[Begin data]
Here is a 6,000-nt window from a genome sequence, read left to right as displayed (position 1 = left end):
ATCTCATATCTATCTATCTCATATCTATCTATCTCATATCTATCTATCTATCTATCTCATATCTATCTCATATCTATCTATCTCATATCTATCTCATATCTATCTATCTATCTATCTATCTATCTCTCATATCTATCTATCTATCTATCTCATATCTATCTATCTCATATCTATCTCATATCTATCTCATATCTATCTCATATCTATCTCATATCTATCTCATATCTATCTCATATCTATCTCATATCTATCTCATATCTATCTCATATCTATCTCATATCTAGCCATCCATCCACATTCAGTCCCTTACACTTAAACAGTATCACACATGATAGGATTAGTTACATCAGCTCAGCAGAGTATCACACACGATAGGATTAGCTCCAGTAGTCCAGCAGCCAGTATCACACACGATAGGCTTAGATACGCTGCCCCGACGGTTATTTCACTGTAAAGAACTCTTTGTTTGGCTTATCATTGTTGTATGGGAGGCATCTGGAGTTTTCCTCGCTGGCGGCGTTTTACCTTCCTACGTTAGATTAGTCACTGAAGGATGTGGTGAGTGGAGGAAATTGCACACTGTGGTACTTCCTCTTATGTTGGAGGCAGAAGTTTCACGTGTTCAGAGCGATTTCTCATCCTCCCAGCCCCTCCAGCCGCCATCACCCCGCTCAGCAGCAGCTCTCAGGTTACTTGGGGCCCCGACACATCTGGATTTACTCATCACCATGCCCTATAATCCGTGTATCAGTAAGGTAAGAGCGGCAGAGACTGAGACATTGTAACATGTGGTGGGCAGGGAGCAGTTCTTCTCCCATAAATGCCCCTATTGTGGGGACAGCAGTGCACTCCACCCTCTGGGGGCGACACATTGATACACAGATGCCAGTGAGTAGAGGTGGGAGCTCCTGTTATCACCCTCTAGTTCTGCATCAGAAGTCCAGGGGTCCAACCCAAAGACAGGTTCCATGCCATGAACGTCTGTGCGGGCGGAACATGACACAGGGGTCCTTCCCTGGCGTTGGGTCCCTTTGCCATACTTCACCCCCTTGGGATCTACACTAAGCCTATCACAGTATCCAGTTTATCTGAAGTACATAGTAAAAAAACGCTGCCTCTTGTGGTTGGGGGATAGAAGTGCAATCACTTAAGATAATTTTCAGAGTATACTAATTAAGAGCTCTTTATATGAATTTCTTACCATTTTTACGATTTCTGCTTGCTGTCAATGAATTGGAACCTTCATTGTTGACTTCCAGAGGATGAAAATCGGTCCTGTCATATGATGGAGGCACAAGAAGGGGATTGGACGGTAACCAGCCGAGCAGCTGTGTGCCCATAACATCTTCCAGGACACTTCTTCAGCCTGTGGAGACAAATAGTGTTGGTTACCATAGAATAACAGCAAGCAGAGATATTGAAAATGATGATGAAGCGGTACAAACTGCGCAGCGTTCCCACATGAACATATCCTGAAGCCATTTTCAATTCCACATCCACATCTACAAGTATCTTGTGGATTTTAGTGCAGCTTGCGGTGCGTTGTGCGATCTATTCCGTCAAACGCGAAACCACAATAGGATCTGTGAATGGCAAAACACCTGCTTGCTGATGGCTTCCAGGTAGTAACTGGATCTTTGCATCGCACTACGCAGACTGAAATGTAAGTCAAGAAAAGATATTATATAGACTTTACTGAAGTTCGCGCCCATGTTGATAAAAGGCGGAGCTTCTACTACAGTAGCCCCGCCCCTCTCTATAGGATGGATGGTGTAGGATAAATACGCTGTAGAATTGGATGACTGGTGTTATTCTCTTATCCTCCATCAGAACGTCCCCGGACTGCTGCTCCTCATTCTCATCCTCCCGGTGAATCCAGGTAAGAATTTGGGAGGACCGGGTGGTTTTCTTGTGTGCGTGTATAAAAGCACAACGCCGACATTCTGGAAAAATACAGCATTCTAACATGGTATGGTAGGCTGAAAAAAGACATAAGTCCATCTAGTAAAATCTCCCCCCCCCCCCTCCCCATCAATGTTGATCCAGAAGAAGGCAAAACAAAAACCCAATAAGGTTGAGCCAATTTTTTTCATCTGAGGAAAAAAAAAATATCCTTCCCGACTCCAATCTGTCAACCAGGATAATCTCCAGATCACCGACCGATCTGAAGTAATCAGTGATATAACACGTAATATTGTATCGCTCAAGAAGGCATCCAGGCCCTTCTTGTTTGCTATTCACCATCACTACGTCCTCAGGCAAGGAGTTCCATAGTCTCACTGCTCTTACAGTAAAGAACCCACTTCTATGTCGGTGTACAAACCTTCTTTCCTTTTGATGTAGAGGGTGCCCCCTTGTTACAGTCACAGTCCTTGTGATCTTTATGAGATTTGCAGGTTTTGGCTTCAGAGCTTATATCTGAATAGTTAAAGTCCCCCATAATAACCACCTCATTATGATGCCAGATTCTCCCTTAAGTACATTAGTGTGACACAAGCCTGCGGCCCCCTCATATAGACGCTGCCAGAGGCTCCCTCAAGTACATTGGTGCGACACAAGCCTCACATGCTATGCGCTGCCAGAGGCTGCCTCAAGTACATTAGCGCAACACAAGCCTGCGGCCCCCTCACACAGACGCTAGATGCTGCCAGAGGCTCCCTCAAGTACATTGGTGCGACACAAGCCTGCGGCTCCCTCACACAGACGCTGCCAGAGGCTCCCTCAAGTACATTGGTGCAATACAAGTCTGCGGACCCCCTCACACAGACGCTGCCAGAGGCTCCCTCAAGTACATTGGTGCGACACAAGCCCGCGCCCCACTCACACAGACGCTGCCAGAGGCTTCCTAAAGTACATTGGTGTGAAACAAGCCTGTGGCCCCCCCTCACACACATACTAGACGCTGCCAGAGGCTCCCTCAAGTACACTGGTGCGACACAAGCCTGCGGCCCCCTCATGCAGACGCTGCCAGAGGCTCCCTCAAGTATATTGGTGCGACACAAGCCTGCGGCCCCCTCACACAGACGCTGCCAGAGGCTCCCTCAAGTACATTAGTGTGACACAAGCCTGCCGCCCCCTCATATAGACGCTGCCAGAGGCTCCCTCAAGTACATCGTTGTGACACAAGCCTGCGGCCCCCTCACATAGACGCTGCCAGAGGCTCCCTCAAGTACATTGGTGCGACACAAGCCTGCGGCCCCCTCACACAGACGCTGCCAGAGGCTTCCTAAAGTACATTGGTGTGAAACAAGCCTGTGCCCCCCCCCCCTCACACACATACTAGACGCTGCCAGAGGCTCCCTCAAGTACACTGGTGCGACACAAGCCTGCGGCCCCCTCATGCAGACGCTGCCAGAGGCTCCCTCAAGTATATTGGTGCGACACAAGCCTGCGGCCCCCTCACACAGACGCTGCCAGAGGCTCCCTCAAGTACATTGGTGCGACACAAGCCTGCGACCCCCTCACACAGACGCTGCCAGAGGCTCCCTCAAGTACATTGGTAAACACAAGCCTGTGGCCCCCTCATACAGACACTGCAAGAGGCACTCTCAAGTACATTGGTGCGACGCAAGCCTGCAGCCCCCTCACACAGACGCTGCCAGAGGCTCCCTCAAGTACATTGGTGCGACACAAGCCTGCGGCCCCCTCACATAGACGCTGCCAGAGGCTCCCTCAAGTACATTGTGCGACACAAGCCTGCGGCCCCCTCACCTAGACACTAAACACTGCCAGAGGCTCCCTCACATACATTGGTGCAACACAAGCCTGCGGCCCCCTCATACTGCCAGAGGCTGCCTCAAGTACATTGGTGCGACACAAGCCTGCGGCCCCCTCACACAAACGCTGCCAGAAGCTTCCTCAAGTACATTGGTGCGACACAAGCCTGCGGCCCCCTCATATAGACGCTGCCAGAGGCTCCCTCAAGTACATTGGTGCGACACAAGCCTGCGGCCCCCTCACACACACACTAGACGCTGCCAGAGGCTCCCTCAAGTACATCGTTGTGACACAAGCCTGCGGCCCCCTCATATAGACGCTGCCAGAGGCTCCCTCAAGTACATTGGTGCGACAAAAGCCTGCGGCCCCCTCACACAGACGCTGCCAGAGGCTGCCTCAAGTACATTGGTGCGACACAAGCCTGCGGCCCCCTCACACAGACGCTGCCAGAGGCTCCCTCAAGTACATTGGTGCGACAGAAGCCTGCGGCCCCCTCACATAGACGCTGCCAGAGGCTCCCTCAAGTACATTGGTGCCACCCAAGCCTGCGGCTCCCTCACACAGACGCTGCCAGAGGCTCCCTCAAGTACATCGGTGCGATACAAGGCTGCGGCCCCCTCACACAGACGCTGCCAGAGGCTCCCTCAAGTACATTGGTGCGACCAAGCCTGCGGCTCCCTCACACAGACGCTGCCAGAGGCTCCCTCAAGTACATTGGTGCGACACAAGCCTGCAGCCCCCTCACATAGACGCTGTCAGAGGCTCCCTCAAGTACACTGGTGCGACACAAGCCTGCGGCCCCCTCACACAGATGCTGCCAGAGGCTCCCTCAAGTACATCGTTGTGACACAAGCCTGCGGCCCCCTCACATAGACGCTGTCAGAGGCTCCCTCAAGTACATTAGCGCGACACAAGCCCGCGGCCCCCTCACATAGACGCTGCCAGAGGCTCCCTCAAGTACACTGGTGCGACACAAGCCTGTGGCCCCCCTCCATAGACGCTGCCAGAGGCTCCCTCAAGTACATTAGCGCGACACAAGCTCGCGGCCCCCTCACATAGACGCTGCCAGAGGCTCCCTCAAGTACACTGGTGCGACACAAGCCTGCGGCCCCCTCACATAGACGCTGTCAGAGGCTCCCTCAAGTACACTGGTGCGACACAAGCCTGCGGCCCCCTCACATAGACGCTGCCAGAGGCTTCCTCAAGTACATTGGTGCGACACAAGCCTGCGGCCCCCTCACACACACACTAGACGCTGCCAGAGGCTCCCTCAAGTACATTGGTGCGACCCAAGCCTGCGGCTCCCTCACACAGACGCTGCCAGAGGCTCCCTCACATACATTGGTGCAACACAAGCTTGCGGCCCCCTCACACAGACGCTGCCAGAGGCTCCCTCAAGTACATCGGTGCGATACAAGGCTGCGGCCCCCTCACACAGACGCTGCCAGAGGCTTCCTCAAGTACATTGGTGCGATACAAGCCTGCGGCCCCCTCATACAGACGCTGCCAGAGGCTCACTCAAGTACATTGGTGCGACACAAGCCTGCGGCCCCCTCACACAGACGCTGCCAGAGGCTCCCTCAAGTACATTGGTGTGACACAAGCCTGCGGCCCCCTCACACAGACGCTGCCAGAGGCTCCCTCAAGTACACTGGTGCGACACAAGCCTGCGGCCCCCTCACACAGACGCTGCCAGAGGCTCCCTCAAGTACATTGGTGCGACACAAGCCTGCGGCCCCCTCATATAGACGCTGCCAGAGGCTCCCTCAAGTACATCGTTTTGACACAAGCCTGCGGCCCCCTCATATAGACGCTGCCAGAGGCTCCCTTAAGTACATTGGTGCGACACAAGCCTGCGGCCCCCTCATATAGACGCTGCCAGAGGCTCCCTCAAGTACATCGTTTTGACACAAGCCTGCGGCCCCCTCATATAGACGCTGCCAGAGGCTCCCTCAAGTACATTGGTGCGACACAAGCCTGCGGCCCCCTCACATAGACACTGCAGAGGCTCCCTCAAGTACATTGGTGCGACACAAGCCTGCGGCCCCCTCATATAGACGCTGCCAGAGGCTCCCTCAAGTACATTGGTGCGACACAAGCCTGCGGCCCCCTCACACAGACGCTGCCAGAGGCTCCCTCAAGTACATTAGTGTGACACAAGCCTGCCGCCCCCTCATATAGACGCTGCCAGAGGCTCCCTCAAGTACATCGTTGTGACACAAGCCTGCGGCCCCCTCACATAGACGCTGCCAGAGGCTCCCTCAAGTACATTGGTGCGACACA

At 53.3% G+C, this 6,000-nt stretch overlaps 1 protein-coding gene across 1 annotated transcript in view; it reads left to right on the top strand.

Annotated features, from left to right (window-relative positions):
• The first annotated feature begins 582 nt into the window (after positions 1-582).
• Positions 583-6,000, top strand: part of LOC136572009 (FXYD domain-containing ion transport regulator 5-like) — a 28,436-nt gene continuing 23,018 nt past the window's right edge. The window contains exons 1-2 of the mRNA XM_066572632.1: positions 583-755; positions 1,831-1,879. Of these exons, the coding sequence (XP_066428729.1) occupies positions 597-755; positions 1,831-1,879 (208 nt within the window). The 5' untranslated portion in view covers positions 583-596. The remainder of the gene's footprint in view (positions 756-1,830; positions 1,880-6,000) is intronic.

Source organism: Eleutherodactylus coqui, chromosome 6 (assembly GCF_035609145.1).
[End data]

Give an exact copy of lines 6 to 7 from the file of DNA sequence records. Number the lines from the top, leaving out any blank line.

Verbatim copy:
• Positions 583-6,000, top strand: part of LOC136572009 (FXYD domain-containing ion transport regulator 5-like) — a 28,436-nt gene continuing 23,018 nt past the window's right edge. The window contains exons 1-2 of the mRNA XM_066572632.1: positions 583-755; positions 1,831-1,879. Of these exons, the coding sequence (XP_066428729.1) occupies positions 597-755; positions 1,831-1,879 (208 nt within the window). The 5' untranslated portion in view covers positions 583-596. The remainder of the gene's footprint in view (positions 756-1,830; positions 1,880-6,000) is intronic.

Source organism: Eleutherodactylus coqui, chromosome 6 (assembly GCF_035609145.1).